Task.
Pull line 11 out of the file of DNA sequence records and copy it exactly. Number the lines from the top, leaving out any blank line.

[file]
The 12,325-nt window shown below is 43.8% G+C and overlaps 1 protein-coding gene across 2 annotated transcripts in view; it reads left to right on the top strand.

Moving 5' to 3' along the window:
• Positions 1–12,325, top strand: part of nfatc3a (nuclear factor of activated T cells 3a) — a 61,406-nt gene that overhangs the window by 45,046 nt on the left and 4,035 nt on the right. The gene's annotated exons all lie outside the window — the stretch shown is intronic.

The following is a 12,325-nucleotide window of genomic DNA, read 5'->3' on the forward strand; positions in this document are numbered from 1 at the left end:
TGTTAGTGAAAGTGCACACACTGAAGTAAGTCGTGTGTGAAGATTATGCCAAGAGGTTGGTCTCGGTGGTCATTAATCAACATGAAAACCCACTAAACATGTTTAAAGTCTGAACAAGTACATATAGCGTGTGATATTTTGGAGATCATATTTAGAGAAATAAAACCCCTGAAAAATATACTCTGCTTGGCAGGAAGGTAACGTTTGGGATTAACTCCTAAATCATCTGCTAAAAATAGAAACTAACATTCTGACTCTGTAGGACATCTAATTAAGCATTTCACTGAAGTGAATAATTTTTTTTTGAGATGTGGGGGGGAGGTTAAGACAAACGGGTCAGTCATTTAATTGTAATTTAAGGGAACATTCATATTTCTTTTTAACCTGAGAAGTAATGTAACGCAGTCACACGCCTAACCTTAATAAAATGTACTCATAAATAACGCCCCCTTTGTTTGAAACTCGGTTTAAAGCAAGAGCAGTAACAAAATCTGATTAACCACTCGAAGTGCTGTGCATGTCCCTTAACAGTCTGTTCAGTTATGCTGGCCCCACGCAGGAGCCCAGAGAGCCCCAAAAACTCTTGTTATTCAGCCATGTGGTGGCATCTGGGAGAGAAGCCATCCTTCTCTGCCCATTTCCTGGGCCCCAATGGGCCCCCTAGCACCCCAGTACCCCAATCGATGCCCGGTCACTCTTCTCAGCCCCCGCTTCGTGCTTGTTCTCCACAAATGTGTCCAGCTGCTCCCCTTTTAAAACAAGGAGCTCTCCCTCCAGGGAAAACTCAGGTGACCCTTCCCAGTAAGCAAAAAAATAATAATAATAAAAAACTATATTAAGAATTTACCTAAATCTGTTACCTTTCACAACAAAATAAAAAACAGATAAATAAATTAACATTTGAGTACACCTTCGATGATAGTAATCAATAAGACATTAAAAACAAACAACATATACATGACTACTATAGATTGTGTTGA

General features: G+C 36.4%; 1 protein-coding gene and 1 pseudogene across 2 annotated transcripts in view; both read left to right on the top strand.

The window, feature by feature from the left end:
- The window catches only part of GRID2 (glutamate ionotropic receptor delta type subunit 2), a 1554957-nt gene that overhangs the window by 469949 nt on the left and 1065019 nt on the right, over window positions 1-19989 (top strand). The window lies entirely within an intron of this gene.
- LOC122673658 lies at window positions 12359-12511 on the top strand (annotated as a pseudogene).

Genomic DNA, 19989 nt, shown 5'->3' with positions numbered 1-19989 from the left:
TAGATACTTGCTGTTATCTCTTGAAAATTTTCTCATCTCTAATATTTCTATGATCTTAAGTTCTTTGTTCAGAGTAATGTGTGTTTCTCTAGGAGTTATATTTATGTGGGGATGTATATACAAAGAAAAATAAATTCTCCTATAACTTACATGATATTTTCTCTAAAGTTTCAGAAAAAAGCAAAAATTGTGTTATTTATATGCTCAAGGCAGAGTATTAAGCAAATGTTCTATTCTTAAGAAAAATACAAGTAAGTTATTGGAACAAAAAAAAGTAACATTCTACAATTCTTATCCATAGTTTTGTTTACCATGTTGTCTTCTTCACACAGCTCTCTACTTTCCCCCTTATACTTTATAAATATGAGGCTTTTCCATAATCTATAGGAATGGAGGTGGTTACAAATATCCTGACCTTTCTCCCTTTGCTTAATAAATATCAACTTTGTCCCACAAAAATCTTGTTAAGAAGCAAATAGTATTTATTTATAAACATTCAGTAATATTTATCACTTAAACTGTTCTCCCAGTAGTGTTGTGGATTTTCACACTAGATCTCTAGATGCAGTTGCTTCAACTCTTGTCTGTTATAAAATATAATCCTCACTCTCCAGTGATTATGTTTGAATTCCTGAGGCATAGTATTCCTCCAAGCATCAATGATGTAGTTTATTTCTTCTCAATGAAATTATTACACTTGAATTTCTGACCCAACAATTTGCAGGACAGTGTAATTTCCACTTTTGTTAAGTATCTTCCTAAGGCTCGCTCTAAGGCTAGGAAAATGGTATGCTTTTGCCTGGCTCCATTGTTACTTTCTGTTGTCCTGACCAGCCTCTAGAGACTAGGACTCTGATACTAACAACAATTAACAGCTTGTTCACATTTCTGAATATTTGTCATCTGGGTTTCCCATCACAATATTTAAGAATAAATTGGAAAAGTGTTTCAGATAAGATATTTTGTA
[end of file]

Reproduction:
TAGATACTTGCTGTTATCTCTTGAAAATTTTCTCATCTCTAATATTTCTATGATCTTAAGTTCTTTGTTCAGAGTAATGTGTGTTTCTCTAGGAGTTATATTTATGTGGGGATGTATATACAAAGAAAAATAAATTCTCCTATAACTTACATGATATTTTCTCTAAAGTTTCAGAAAAAAGCAAAAATTGTGTTATTTATATGCTCAAGGCAGAGTATTAAGCAAATGTTCTATTCTTAAGAAAAATACAAGTAAGTTATTGGAACAAAAAAAAGTAACATTCTACAATTCTTATCCATAGTTTTGTTTACCATGTTGTCTTCTTCACACAGCTCTCTACTTTCCCCCTTATACTTTATAAATATGAGGCTTTTCCATAATCTATAGGAATGGAGGTGGTTACAAATATCCTGACCTTTCTCCCTTTGCTTAATAAATATCAACTTTGTCCCACAAAAATCTTGTTAAGAAGCAAATAGTATTTATTTATAAACATTCAGTAATATTTATCACTTAAACTGTTCTCCCAGTAGTGTTGTGGATTTTCACACTAGATCTCTAGATGCAGTTGCTTCAACTCTTGTCTGTTATAAAATATAATCCTCACTCTCCAGTGATTATGTTTGAATTCCTGAGGCATAGTATTCCTCCAAGCATCAATGATGTAGTTTATTTCTTCTCAATGAAATTATTACACTTGAATTTCTGACCCAACAATTTGCAGGACAGTGTAATTTCCACTTTTGTTAAGTATCTTCCTAAGGCTCGCTCTAAGGCTAGGAAAATGGTATGCTTTTGCCTGGCTCCATTGTTACTTTCTGTTGTCCTGACCAGCCTCTAGAGACTAGGACTCTGATACTAACAACAATTAACAGCTTGTTCACATTTCTGAATATTTGTCATCTGGGTTTCCCATCACAATATTTAAGAATAAATTGGAAAAGTGTTTCAGATAAGATATTTTGTA